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Great Gatsby Resource Hunt  

Last Updated: Jul 8, 2016 URL: http://libguides.punahou.edu/Great_Gatsby Print Guide RSS UpdatesEmail Alerts
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Books


1) Find a book in Cooke Library's collection about the 1920s or the Jazz Age. Write down the title, author, and call number. Then find the book on the shelf and write the titles of the book on either side of the book you chose.

Cooke Library Catalog

Hints:

  • Use only keywords (i.e. "Jazz Age" America NOT Jazz Age in America). Words like in, and, throw off the search.
  • Once you find a book that fits what you are looking for, click on the title, and then look at the subject headings (i.e. America in the 1920s - United States - History - 1919-1933.) Clicking on the subject heading will give you more books on that topic.

2) Find a book in Hamilton Library about The Great Gatsby and movies based on the book. Write down the title, author, and call number that you would need at the Manoa campus.

University of Hawaii Library

Hint: University of Hawaii uses a different location code than Cooke Library.

3) Find a book in ebrary about F. Scott Fitzgerald. Add it to your bookshelf.

eBrary

Hints: Login with your PunApps username (without the @punahou.edu) and password to save to your bookshelf.

Journal articles

4) Find an article in JSTOR about one of the characters in The Great Gatsby. Write down the title and author of the article. Read the first paragraph and write down a salient point about the article.

JSTOR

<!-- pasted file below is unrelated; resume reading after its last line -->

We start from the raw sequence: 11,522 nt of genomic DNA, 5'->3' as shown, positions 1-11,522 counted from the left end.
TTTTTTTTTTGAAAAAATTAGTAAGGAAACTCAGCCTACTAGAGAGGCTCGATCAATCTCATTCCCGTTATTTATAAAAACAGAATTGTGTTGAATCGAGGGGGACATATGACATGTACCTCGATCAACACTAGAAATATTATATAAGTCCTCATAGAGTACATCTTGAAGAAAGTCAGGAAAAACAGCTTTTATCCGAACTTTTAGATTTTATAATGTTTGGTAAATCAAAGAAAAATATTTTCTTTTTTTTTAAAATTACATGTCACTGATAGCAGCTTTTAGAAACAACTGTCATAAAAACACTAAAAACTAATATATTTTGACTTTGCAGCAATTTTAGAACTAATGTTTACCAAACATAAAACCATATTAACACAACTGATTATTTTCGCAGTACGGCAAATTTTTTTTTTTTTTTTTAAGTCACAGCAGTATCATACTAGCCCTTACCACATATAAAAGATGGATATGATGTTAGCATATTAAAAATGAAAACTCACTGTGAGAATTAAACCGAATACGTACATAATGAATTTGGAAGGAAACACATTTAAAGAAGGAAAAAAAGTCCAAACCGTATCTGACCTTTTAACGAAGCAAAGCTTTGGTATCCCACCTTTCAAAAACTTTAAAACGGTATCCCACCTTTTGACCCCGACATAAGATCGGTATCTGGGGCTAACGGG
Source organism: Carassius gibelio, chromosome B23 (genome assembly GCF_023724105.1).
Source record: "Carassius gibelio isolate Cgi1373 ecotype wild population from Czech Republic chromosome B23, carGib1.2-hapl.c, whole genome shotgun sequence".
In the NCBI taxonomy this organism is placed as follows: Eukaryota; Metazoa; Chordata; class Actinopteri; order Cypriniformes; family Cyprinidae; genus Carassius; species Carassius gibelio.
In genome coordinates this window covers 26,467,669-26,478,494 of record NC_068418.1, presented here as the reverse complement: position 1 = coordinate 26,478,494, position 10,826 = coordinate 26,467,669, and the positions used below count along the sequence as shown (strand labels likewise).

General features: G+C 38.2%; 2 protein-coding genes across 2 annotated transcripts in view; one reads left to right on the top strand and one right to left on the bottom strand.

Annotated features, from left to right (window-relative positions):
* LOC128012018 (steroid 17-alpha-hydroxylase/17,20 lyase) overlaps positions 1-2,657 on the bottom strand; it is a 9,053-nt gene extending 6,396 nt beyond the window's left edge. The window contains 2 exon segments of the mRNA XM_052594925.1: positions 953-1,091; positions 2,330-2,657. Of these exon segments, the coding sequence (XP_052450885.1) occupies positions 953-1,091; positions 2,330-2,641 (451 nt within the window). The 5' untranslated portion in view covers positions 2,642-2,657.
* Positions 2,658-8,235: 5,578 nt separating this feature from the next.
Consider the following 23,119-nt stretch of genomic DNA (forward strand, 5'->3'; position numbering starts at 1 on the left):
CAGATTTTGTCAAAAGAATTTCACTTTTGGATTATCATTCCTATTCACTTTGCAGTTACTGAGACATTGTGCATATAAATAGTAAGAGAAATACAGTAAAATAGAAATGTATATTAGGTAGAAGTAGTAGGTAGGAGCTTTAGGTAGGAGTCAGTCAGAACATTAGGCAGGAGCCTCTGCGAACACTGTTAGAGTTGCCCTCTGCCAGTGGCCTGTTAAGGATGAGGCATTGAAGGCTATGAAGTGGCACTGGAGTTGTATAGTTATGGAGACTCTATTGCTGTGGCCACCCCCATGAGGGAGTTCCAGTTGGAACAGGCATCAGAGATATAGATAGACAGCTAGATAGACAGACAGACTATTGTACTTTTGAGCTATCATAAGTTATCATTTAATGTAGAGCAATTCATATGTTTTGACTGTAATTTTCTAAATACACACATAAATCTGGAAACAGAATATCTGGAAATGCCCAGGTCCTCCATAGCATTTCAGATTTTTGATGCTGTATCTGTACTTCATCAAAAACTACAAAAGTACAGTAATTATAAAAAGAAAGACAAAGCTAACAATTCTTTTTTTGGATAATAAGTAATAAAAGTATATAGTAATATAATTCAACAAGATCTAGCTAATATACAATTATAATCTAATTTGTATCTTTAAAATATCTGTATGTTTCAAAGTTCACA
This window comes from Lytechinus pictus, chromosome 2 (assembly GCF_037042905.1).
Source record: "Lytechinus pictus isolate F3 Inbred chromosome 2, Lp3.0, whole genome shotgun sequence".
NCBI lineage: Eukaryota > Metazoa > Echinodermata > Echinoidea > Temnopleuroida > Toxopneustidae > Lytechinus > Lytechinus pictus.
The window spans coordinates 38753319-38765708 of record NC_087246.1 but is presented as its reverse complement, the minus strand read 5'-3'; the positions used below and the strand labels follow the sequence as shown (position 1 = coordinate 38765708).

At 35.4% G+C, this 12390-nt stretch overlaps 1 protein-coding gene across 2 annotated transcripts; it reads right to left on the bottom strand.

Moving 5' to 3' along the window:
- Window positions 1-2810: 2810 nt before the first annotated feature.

Hints:

  • Start by going to Advanced Search.
  • Type in the character's name in the first box (i.e. Daisy Buchanan) and then type Great Gatsby in the second box.
  • Click box for Article
  • Limit to Language and Literature collection

6) Find an article in EBSCO's Academic Search Complete about a theme in The Great Gatsby. For instance: Great Gatsby and American Dream, Great Gatsby and love. Write down the title and author of the article. Read the first paragraph and write down a salient point about the article.

Academic Search Complete


Hints:

  • Use quotes around phrases (i.e. "Great Gatsby").
  • Look for a way to limit your source to only those that are peer reviewed.

Additional:

What does it mean when an article is peer reviewed?

Name a database. Name a search engine. What is one difference between the two?

What do you look for when determining if a source is credible?

What are the titles of Mr. Ball's two books and what subjects do they cover?

Head Librarian/Reference Librarian

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Ms. Deb Peterson
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dpeterson@punahou.edu
(808) 944-5822
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